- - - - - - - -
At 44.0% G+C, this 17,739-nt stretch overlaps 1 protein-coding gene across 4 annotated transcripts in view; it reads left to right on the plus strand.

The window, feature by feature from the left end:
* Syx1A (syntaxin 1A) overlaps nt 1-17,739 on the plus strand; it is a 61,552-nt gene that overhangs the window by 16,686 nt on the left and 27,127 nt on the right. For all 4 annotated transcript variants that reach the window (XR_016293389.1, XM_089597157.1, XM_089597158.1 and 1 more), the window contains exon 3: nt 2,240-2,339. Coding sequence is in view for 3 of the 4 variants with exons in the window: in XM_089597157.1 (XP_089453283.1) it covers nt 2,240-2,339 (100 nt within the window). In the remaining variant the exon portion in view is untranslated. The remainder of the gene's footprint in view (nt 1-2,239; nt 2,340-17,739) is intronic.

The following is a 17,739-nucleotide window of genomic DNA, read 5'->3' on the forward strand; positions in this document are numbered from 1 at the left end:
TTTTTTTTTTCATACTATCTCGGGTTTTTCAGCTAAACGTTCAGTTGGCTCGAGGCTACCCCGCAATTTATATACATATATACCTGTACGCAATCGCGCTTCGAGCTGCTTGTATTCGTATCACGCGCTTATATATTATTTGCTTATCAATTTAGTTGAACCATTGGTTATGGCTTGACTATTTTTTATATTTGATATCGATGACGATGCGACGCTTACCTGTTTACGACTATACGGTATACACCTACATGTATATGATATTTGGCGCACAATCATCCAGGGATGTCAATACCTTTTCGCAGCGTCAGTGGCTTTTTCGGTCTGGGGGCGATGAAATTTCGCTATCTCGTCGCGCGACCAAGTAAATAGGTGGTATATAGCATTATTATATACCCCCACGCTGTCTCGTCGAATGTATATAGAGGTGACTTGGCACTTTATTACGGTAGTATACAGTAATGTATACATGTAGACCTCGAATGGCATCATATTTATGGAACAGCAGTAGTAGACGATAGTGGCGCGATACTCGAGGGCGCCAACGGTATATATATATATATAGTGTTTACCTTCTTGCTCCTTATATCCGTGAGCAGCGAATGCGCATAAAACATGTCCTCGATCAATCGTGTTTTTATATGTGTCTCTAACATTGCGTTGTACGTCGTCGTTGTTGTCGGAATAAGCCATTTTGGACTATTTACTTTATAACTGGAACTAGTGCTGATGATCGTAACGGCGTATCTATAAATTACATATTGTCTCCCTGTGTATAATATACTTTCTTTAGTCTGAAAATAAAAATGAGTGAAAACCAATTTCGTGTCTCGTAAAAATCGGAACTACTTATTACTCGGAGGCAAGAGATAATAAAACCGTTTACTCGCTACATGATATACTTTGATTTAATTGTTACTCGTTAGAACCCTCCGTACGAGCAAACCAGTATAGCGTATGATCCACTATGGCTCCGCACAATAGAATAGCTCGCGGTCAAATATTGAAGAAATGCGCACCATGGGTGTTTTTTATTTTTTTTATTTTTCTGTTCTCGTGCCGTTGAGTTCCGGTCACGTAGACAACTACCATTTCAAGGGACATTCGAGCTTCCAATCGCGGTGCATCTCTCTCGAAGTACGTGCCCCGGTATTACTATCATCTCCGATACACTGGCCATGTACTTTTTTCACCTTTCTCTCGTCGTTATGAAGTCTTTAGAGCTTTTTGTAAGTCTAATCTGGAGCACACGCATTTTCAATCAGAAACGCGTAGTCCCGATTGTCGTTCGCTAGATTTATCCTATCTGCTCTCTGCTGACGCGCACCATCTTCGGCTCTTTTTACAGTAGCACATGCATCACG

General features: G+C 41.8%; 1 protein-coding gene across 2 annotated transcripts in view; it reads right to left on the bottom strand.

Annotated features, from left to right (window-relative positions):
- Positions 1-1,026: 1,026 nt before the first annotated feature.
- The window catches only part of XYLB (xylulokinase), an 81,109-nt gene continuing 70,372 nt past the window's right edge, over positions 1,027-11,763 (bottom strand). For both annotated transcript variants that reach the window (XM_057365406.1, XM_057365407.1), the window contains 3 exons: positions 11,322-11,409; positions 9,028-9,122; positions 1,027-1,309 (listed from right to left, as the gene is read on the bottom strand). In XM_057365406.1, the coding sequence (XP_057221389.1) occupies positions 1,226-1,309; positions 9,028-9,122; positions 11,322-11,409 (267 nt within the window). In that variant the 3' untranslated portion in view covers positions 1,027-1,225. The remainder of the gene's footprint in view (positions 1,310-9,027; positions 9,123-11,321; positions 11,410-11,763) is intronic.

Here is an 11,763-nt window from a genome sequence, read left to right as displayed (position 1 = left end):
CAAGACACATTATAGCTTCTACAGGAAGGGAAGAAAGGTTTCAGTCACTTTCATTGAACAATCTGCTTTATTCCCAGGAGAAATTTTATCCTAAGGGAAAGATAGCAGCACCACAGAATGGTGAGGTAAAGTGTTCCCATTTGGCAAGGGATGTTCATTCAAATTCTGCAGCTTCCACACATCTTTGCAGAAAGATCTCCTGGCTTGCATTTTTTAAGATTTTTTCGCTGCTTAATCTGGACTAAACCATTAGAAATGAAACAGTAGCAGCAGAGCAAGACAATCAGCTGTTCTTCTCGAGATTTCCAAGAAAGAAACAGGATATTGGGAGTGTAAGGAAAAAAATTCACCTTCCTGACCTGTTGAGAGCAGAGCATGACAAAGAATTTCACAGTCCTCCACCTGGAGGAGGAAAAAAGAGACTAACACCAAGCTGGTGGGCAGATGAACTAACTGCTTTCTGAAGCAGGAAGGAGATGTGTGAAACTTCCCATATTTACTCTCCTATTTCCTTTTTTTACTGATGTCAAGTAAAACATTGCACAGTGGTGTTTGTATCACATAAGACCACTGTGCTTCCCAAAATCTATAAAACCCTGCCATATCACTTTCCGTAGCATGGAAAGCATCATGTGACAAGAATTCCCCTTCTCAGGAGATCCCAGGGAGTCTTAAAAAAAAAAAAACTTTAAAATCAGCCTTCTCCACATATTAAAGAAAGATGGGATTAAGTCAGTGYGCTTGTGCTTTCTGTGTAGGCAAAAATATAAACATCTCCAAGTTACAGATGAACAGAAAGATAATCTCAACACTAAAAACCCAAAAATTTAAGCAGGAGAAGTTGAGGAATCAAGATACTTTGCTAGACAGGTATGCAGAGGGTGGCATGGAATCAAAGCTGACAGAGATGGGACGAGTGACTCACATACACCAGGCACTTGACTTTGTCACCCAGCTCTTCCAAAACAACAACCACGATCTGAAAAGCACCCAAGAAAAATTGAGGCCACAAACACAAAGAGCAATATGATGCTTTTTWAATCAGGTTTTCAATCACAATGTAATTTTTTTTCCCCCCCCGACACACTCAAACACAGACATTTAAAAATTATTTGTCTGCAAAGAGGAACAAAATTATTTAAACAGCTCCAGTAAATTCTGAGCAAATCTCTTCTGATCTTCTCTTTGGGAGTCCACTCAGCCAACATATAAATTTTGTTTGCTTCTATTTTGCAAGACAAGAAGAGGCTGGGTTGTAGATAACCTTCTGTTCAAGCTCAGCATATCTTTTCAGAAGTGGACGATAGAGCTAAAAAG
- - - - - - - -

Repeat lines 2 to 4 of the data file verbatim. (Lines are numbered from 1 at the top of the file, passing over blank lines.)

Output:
The window, feature by feature from the left end:
* Syx1A (syntaxin 1A) overlaps nt 1-17,739 on the plus strand; it is a 61,552-nt gene that overhangs the window by 16,686 nt on the left and 27,127 nt on the right. For all 4 annotated transcript variants that reach the window (XR_016293389.1, XM_089597157.1, XM_089597158.1 and 1 more), the window contains exon 3: nt 2,240-2,339. Coding sequence is in view for 3 of the 4 variants with exons in the window: in XM_089597157.1 (XP_089453283.1) it covers nt 2,240-2,339 (100 nt within the window). In the remaining variant the exon portion in view is untranslated. The remainder of the gene's footprint in view (nt 1-2,239; nt 2,340-17,739) is intronic.

The following is a 17,739-nucleotide window of genomic DNA, read 5'->3' on the forward strand; positions in this document are numbered from 1 at the left end: